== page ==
Now the hashtag #unitedfail has become associated with another high-profile fiasco for its Internet image, a story bearing the New York Times headline "United Flights Resume After Five-Hour Computer Failure," which describes how travelers were stranded all over the country last Friday as they struggled to reach weekend destinations. Apparently mobile boarding pass technologies utterly failed, and passengers planning to check in using their smart phones found themselves forced to substitute hand-written boarding passes like this one.

The company's Facebook page shows an interesting story about digital rhetoric unfolding, one in which commentators frequently pile on those with complaints against United. For example, people trapped in the terminal with crying children were told to be more effective disciplinarians as parents and not to be crybabies themselves by calling everything an "emergency."

Of course, comments like these inevitably got "likes" from other disgruntled customers:

Nice pictures, United. Those check-in kiosk photos clearly show how many people are lining up to fly you. And nice work with the computer meltdown, World's Leading Airline.

Flight from LAS to IAD was cancelled. Gate agent provided an 'apology voucher'. Followed the instructions on the voucher and used the www.united.com/appreciation web site, and I got nothing. United sent an email and has said a customer representative will contact me within 10 days, but I got nothing. Can someone tell me how to go about? Thanks.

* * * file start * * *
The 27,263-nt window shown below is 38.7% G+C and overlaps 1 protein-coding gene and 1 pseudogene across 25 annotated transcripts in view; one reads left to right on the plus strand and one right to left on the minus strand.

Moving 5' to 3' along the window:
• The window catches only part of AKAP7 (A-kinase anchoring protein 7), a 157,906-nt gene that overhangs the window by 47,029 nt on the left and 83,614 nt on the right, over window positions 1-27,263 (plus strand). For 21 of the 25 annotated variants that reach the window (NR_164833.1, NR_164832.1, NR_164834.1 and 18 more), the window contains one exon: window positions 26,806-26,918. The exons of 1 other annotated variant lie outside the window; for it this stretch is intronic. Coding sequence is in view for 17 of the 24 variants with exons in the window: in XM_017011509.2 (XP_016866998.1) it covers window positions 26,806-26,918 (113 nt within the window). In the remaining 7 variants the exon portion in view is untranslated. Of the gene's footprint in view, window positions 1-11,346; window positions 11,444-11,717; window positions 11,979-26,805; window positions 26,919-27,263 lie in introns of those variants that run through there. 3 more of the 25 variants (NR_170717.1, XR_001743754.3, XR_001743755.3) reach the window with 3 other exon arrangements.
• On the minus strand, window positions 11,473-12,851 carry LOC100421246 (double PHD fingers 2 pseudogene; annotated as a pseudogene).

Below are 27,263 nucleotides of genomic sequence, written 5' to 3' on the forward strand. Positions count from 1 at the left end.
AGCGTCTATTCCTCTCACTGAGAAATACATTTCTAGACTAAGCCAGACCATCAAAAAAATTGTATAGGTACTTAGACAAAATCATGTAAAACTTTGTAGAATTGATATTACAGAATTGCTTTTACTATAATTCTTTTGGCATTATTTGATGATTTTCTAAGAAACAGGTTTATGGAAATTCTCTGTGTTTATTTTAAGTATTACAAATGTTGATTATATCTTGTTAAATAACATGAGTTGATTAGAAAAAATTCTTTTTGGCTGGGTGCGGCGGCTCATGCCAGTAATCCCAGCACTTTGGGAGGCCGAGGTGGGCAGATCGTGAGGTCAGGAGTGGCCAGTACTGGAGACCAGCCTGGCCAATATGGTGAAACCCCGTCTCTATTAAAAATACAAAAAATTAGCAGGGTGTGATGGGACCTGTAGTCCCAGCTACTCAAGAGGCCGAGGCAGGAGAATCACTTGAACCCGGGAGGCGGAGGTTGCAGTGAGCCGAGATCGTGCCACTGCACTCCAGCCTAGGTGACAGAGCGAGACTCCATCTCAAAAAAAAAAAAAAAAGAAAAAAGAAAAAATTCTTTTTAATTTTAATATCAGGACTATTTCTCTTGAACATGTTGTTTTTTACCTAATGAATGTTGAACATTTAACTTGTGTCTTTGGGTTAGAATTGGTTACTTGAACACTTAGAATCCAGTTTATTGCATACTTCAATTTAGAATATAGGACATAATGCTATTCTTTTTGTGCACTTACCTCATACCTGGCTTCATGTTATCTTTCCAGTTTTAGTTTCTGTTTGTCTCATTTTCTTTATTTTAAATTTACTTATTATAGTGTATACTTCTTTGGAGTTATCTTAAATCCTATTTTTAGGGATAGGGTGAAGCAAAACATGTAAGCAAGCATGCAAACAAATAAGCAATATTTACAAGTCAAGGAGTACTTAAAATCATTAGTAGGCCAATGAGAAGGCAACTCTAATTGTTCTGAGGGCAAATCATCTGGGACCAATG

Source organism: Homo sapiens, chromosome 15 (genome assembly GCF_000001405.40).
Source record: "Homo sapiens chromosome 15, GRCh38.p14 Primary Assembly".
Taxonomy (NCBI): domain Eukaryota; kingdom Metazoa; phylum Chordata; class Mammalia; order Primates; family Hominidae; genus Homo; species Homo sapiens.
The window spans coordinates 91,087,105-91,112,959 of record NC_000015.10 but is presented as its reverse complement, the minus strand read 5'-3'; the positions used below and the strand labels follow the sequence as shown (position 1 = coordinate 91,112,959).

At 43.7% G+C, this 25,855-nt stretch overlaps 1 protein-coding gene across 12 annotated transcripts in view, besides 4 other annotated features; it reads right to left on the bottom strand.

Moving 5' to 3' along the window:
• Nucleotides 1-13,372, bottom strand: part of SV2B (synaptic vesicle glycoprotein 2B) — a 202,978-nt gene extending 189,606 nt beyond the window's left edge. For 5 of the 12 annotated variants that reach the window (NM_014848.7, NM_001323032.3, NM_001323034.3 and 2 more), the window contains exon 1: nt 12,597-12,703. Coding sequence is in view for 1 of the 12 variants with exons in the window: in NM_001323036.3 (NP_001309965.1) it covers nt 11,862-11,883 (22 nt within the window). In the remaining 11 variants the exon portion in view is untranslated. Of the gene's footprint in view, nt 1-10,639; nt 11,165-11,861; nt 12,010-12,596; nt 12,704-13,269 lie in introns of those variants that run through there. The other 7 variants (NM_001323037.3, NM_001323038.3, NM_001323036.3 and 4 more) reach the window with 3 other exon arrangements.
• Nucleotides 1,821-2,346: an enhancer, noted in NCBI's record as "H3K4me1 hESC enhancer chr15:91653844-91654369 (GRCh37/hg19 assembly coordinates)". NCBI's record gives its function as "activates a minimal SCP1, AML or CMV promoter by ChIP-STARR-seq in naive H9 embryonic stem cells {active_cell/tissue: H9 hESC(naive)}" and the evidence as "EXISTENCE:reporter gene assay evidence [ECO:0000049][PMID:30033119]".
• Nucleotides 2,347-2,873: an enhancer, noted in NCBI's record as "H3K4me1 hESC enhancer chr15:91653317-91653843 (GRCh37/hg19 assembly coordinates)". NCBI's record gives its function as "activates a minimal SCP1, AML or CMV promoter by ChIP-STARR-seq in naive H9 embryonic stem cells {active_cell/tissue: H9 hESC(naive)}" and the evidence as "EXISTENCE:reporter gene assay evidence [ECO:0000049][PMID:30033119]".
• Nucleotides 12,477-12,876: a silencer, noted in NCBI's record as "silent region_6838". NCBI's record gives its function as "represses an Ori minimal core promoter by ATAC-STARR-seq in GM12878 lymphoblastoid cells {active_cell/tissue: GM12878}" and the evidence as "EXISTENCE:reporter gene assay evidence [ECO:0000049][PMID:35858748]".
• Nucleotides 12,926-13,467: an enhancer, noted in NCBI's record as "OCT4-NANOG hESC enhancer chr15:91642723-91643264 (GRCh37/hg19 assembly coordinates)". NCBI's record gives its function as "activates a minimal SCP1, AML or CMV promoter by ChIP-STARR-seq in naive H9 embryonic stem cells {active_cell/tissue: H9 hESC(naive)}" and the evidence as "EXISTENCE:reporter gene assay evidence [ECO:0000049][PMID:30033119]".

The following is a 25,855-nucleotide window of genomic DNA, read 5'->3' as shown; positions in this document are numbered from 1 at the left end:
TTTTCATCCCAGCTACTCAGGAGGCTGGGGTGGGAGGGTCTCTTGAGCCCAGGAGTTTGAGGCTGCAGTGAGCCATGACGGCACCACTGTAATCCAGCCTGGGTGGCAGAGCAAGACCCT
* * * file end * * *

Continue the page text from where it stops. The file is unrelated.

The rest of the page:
So it seems united decided to "invest" in executive bonuses instead of IT systems that work. They get rich we get s.....d

Nice pictures, United. Those check-in kiosk photos clearly show how many people are lining up to fly you. And nice work with the computer meltdown, World's Leading Airline.

Nonetheless, United fans were busy working the Facebook page with reminders about the failures of other airlines and other technology services and sermons about the value of patience. However, not all of these people seemed to be genuinely neutral parties: it wasn't hard to find a United employee and a person with only one other Facebook friend who also was also an upbeat commentator on the Deepwater Horizon page.

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Sunday, June 19, 2011

Mobility Shifts